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Grain Hybrid Selection

Hybrid performance may vary considerably among fields and farms, but relative yields among hybrids are fairly consistent from year to year. As a result, yield monitors have proven to be an economic investment for the purpose of on-farm hybrid testing.

CORN GRAIN HYBRID TRIALS
The links below detail the performance of corn hybrids included in recent Cornell grain trials. We have designed this information to help you choose corn hybrids for your farm. You also should consider your own experience, along with that of your neighbors. Your corn seed salesperson and your Cornell Cooperative Extension office also can supply helpful information.

Please note the following points when using the grain hybrid tables. Hybrids are listed in order of maturity, from early to late, and placed in three tables, one each for early, medium-early, and medium and long-season areas.

Growing degree days are measurements of heat accumulation for corn growth. These are explained further in the General Crop Production Section. Note the approximate number of growing degree days in your area. Choose hybrids that can mature in the degree days available on your farm.

Avoid hybrids that require more growing degree days than your average. These are risky and may not mature in a cool season or an early fall. In addition, their higher moisture levels will require more energy and thus greater cost for drying. Subtract 100 to 200 growing degree days for hybrids to be grown in frost pockets or other areas subject to early frost. Do the same in selecting hybrids for late planting or early harvest.

Compare hybrids only with others in the same table. Comparisons of ratings between tables can be misleading because they are not tested under the same conditions. Early hybrids are tested at short-season locations, medium-early maturity hybrids at slightly longer season locations, and medium and late hybrids at sites with a moderate to long growing season. High-yielding hybrids in the early group are likely to do poorly in medium or late tests and vice versa.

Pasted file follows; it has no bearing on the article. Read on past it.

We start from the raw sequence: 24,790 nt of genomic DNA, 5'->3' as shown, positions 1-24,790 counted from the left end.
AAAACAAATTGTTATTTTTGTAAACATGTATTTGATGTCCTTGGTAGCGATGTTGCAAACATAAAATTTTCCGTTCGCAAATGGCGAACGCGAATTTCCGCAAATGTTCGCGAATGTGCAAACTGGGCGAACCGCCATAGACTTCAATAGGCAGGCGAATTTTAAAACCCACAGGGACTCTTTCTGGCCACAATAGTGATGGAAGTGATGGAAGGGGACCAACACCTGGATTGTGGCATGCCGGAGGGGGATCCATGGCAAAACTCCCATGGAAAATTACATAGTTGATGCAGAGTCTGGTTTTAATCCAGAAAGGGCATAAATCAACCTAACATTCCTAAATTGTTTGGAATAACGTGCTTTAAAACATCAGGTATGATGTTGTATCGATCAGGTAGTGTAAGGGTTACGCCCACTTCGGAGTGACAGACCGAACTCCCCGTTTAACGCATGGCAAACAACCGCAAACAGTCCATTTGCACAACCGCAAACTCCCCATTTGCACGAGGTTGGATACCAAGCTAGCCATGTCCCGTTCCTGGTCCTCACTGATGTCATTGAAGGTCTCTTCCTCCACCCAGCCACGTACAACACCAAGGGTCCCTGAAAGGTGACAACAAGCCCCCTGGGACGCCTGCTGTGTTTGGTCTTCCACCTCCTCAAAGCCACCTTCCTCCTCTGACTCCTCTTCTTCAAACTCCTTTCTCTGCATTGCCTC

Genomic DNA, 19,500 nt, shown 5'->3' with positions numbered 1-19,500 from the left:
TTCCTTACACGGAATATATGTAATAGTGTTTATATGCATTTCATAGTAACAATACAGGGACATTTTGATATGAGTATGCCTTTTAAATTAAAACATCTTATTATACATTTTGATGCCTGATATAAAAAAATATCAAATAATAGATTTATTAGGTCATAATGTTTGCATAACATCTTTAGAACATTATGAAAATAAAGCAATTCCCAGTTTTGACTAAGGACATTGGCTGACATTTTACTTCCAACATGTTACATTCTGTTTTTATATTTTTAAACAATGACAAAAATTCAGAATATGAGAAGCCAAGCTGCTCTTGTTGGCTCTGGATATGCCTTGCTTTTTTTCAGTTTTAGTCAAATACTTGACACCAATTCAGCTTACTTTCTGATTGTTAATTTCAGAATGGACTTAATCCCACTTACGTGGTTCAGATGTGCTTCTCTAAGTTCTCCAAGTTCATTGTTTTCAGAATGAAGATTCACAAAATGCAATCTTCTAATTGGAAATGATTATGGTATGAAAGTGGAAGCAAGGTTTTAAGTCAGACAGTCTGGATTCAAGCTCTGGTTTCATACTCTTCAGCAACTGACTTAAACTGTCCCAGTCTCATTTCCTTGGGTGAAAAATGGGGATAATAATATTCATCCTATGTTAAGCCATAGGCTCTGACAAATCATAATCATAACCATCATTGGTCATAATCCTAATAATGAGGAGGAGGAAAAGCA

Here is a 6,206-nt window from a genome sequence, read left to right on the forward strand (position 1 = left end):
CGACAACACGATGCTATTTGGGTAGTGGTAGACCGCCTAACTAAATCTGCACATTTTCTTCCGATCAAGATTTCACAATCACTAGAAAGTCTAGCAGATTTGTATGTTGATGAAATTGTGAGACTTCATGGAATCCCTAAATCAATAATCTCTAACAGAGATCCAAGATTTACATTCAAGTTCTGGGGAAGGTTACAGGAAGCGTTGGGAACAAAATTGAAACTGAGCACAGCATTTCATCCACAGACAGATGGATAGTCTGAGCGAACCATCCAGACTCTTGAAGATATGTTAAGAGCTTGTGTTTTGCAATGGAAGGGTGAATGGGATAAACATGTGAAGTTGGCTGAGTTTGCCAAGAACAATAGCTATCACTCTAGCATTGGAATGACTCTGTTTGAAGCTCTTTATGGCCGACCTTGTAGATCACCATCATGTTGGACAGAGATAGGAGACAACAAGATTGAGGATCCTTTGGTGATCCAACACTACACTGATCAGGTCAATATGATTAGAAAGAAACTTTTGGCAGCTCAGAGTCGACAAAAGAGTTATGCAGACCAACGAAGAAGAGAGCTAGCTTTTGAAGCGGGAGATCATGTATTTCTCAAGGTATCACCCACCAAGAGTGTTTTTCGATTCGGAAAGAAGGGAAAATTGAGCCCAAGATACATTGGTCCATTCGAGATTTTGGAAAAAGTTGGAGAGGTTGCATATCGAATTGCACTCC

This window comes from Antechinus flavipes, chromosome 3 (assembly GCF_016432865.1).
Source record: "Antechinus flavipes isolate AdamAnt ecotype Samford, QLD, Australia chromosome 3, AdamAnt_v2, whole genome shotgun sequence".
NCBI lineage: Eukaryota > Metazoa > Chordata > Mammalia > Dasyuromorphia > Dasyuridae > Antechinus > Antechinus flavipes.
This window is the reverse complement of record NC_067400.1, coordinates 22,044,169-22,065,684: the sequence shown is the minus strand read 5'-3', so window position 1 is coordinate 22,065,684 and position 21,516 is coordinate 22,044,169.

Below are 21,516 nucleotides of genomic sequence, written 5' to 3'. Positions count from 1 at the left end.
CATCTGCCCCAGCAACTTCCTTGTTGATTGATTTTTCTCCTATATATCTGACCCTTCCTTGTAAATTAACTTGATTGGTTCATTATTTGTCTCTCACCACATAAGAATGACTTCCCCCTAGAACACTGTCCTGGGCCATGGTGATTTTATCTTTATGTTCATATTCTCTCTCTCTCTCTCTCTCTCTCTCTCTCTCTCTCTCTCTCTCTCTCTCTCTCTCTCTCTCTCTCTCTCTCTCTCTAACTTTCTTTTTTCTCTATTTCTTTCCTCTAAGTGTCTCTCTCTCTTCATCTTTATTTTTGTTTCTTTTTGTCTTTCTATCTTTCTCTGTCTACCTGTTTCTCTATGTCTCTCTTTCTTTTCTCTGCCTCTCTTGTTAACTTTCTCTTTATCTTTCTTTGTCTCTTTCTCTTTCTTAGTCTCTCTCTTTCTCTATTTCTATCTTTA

All ratings included in these tests are based on at least three tests with three replications each, or a minimum of nine comparisons for each hybrid against other hybrids in the same table. Test sites are widespread in New York and represent a broad range of environments. The number of tests in which each hybrid appeared is noted in the tables.

The more tests, the more precise the hybrid ratings. The same is true for the number of years a hybrid has been tested. Several hybrids are rated with only one year in tests; such ratings are less valuable than those covering two or more years.

In developing these tables, we included only those hybrids that performed above 90 percent of the test average and those that companies plan to offer for sale in New York in the coming cropping season. Not all hybrids are available in all regions of the state, however.

The tables report how these hybrids performed in our trials. They may or may not perform the same on your farm. For further help in selecting hybrids specifically suited to your needs, check with your Cornell Cooperative Extension office and with seed company representatives.